Sam is the third son of the prophet Lehi, whose story is told in the Book of Mormon. There are only a ten mentions of Sam, but many church leaders have noted there are interesting lessons to be learned from this valiant young man who appears never to have held a leadership position and who is often not even mentioned in accounts of the events in which he participated.
Lehi was the first prophet of the Book of Mormon. He lived in Jerusalem and was a prophet just prior to the fall of Jerusalem. He was married to Sariah, and had at least six sons. Daughters are mentioned later in the Book of Mormon and may have married into the family that joined them on their wilderness journey prior to the beginning of the account.
The oldest two sons were Laman and Lemuel. Both lacked the faith of their father and are best noted for their tendency to whine when asked to obey God. Later, their rebelliousness turned violent and they attempted to murder their younger brother Nephi many times.
Sam was the third son. He managed to overcome the tendency of children to follow in the footsteps of older siblings and chose instead to follow the teachings of his family and his religion. This may have set the stage for the righteousness of the next youngest brother.
Nephi, the fourth son, was also righteous and would be chosen by God to lead the family and the church following the death of his father. His leadership began, however, in his teenage years.
Two additional sons were born in the wilderness and also followed the good example of their father and of Sam and Nephi.
When Lehi’s life was threatened as a result of his prophecies concerning the wickedness of the people and the future fall of Jerusalem, God instructed him to leave behind his home and possessions, which were great, and flee into the wilderness with his family. They would eventually travel by boat to what is today known as the American continent.
We first gain a glimpse of Sam’s character in 1 Nephi 2. Lehi tells his family of a vision he had. Nephi wanted to understand the vision better, so he prayed to God and received his own vision, the first of which we have a record for the young teenager. He told Sam of his vision:
17 And I spake unto Sam, making known unto him the things which the Lord had manifested unto me by his Holy Spirit. And it came to pass that he believed in my words.
18 But, behold, Laman and Lemuel would not hearken unto my words; and being grieved because of the hardness of their hearts I cried unto the Lord for them.
In the next chapter, the boys are asked by God to return to Jerusalem to obtain important records after the family has fled. Laman and Lemuel complained about the task. Nephi gave a famous speech about his willingness to obey and his faith that God would help them. Interesting, there is no record of Sam’s response, suggesting he simply quietly did as he was asked, not rebelling and perhaps so comfortable with obedience that he did not need to make a speech.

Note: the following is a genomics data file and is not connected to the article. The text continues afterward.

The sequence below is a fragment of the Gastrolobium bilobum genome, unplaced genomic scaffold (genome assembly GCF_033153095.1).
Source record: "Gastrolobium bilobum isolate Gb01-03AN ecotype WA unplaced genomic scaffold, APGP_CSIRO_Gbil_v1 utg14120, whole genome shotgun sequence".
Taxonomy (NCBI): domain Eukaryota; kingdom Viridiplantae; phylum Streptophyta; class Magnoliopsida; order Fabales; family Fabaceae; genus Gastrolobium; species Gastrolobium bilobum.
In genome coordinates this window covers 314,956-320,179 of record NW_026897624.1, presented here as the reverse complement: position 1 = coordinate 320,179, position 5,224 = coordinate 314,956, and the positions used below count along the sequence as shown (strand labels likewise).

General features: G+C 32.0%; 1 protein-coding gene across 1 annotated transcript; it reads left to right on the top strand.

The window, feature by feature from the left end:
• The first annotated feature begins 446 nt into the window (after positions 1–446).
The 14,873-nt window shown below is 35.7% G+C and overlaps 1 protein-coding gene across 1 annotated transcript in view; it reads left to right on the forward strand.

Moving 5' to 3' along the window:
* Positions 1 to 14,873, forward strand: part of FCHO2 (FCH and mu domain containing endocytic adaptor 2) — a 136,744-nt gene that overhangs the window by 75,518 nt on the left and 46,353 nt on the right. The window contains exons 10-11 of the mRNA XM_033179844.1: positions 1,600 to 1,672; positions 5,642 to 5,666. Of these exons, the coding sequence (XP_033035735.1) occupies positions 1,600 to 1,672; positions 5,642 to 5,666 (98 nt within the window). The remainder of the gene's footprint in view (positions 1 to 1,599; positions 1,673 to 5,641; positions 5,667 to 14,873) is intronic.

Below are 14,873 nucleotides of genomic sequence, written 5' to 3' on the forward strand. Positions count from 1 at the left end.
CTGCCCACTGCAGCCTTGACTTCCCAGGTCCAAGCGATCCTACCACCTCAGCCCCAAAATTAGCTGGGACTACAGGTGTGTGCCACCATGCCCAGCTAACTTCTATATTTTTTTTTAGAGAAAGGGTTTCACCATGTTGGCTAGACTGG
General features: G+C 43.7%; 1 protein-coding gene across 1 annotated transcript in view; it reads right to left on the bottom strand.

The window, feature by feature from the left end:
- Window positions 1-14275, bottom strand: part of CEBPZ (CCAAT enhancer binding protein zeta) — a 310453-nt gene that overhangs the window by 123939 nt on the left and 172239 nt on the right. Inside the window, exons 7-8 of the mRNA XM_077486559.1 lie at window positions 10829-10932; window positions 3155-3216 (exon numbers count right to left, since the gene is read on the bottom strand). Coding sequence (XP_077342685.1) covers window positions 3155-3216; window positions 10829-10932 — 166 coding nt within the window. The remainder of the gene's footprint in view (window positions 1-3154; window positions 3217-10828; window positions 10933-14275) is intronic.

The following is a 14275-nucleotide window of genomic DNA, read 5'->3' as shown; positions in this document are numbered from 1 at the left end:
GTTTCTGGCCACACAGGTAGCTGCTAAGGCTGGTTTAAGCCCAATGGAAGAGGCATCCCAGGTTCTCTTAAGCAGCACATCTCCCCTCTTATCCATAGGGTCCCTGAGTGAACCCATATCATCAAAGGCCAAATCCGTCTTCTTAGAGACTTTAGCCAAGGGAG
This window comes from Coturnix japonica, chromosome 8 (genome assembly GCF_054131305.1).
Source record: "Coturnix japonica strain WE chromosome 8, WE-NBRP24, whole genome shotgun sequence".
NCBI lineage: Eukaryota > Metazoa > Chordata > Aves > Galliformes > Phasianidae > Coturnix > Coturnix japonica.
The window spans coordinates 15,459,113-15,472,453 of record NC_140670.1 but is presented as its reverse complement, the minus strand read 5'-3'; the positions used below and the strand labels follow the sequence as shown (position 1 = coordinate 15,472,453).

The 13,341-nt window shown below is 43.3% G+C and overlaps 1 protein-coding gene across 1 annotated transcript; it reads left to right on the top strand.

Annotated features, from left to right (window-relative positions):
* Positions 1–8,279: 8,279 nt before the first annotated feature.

Throughout the account of this family, the author, Nephi records his own reactions to the events, naturally, and also usually records the reactions of his two oldest brothers. He seldom mentions Sam’s reactions. Howard W. Hunter, a former president and prophet, said of Sam:
“Many who read the story of the great prophet Nephi almost completely miss another valiant son of Lehi whose name was Sam. Nephi is one of the most famous figures in the entire Book of Mormon. But Sam? Sam’s name is mentioned only ten times in the scriptures. When Lehi counseled and blessed his posterity, he said to Sam:
“Blessed art thou [Sam], and thy seed; for thou shalt inherit the land like unto thy brother Nephi. And thy seed shall be numbered with his seed; and thou shalt be even like unto thy brother, and thy seed like unto his seed; and thou shalt be blessed in all thy days” (2 Ne. 4:11).
The role of Sam was basically one of supporting and assisting his more acclaimed younger brother, and he ultimately received all the blessings promised to Nephi and his posterity. Nothing promised to Nephi was withheld from the faithful Sam, yet we know very little of his service and contribution. He was almost an unknown in life, but he is obviously a victor in the annals of eternity.”
Sam’s contributions, while perhaps not recognized in his own life, contributed to the overall events. He was an unquestionable support and comfort to his younger brother. After the deaths of the parents, Nephi was forced to take his supporters and leave home because the two oldest brothers were determined to kill him. Sam chose to go with Nephi and their descendents were joined together as one civilization. Although he was passed over for reasons we don’t know as the leader of his people in favor of his younger brother, he appears not to have complained about this, as did Laman and Lemuel. In fact, we note that he gave his full support to his brother’s leadership from the very start. He is an example to us that God honors not just the “stars” of the story of Christianity, but also those valiant people who work quietly in the shadows.